To be sure, Pakistan faces challenges in the coming months and years far graver than anything that will be thrown at (or should I say bowled to?) its national cricket squad. Pakistan’s proliferation of policy problems — radicalisation and extremist sentiment in society, millions of kids out of school, malnutrition and stunted growth among children, structural corruption, and, in my view, the only true existential crisis that confronts Pakistan, outright water scarcity — are as daunting as they are diverse.
And yet if there is one teachable moment from Sunday’s victory, it is that Pakistan is often down but never out. Just as a young batsman named Fakhar Zaman seemingly came out of nowhere (at least I’d never heard of him) to produce a performance for the ages and help avert a defeat predicted by even the most learned of observers, there’s reason to believe Pakistan will find a way to defy the odds and overcome, or at least manage, challenges that appear to be insurmountable.
After all, if an ignorant American like me could follow Sunday’s match, with all its machinations and maneuvers, then surely anything is possible, no matter how daunting.
ICC revenue sharing
India will receive almost a quarter of the total cash handed out by cricket's world governing body after challenging initial attempts to reduce their share.
The BCCI will receive $405m (£319m) over the cycle of 2016 to 2023 - three times more than England's $139m (£110m), the second largest share.
The International Cricket Council's board had voted 13-1 in favour of India being allocated $293m (£227m) in April.
That led to reports India were planning to boycott the Champions Trophy.
After the vote - on proposals for a new financial model intended to redistribute revenue more equally - the BCCI missed the deadline to name a squad for the tournament.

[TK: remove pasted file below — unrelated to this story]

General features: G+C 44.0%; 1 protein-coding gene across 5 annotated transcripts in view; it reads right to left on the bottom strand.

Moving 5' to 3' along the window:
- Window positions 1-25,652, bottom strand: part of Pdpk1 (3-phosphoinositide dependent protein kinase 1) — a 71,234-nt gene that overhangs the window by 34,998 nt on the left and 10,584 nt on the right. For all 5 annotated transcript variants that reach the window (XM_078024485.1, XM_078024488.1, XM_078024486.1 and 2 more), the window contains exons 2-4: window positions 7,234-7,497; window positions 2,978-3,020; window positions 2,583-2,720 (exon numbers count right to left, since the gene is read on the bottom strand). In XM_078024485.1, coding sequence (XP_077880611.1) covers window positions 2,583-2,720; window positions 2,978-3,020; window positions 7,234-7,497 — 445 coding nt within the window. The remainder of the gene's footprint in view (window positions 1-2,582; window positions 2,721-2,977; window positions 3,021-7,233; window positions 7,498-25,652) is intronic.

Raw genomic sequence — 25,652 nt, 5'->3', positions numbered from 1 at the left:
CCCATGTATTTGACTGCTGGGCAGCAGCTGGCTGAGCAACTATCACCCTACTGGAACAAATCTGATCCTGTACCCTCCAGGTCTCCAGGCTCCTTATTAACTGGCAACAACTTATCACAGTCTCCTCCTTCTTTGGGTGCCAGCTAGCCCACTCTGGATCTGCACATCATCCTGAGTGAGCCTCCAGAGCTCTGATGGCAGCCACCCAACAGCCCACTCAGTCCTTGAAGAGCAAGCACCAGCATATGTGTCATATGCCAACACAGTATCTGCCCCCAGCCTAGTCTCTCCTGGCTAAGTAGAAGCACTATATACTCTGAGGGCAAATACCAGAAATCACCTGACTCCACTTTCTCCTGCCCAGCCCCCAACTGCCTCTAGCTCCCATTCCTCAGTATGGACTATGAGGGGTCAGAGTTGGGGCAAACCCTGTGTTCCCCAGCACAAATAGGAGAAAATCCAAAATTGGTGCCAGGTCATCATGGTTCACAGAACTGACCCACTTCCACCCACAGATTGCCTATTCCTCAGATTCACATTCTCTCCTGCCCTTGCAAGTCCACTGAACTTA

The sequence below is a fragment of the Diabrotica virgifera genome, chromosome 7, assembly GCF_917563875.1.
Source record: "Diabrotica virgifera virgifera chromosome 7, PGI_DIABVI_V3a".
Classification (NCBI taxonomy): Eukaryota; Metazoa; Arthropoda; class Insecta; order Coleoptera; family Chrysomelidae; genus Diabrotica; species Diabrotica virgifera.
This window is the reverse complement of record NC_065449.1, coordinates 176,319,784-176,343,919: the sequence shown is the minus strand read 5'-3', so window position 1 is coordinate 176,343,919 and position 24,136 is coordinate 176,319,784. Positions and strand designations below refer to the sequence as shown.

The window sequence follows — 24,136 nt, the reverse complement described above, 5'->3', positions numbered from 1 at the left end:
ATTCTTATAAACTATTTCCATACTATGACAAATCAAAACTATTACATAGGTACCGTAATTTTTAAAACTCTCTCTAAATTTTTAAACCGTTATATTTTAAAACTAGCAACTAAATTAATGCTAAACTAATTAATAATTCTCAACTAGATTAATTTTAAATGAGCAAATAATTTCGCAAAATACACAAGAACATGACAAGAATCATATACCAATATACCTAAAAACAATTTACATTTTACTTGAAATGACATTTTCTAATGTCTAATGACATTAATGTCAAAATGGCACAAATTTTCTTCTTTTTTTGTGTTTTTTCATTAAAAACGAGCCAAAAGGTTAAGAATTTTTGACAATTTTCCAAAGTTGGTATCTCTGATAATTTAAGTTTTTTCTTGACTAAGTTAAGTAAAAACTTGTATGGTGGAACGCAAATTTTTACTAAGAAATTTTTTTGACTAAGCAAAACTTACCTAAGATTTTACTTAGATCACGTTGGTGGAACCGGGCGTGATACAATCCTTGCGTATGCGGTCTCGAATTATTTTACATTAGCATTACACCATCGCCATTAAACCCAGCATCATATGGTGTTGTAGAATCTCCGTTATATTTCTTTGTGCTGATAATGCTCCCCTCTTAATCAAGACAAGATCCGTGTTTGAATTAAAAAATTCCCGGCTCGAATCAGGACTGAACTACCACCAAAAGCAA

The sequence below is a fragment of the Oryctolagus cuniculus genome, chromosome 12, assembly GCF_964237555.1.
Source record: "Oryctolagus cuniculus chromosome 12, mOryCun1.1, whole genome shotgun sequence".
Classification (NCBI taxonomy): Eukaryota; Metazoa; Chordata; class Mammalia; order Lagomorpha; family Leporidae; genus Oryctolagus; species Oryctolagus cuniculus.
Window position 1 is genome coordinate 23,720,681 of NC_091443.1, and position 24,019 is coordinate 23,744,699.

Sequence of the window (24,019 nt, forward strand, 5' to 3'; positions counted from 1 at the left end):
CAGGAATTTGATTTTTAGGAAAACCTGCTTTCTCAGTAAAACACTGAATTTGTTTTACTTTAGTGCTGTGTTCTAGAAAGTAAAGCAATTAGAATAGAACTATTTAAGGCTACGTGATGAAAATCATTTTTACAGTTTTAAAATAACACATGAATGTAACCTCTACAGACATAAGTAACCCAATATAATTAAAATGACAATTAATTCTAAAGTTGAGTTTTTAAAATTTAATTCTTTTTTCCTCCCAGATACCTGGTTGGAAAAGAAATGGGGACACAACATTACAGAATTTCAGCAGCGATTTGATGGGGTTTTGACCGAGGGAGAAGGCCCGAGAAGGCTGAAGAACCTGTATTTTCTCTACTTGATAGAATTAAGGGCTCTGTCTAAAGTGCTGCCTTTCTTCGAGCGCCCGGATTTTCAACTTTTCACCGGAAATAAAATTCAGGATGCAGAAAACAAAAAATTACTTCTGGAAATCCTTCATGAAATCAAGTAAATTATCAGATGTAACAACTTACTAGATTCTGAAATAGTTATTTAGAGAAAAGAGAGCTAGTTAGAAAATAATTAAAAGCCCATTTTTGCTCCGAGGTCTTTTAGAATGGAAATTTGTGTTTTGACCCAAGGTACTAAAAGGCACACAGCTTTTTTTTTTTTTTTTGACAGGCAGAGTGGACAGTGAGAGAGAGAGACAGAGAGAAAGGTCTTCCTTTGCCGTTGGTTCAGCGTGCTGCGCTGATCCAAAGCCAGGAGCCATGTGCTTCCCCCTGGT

A team was later selected, with India eventually losing in the final to Pakistan, but a BCCI statement explaining the delay said its secretary Amitabh Choudhary would continue to negotiate with the ICC, adding that it was "keeping its legal options open".
The changes to the ICC's revenue distribution model, ratified by its full council on Thursday, will see South Africa, Sri Lanka, Pakistan, Bangladesh, New Zealand and West Indies receive $128m (£101m) each, while Zimbabwe will receive $94m (£74m).
Ireland and Afghanistan, who on Thursday were granted Test status, will share $240m (£189m) of funding with the ICC's associate members.
by BBC sports news correspondent Joe Wilson
There is a logic in some circles of Indian cricket which runs; 'if we generate 70% of income in the global game, shouldn't we get 70% of the revenue?'
It's an argument the ICC has had to confront, keeping India on board while trying to ensure some equity in financial distribution. After all, it is a global game (even if India - and the IPL in particular - is in a world of its own with a global marketplace within its own borders).
Thus it was back in April that the ICC board voted in a financial package that saw India take $293m over the next cycle. Discontent followed, as did mutterings of not participating in the Champions Trophy.
Now the compromise gives them $405m, which is significantly more, but nowhere near the figure approaching $600m hardliners may have wanted. Where does the extra money to distribute to India come from? After all, the ICC now has two new full members to fund.
Well, Ireland and Afghanistan will see their income increased dramatically but will still be a long way behind Zimbabwe. If not in cricketing terms, then in finances.
Ex Zimbabwe batsman Grant Flower has played a quite role as a batting coach in helping Pakistan win Champions Trophy 2017
Robson Sharuko Senior Sports Editor
PAKISTAN wrote one of world sport’s greatest success stories by defying the odds to win the 2017
International Cricket Council Champions Trophy at the Oval in London on Sunday and hidden,
somewhere, in that remarkable triumph was the priceless Zimbabwean contribution to that cause.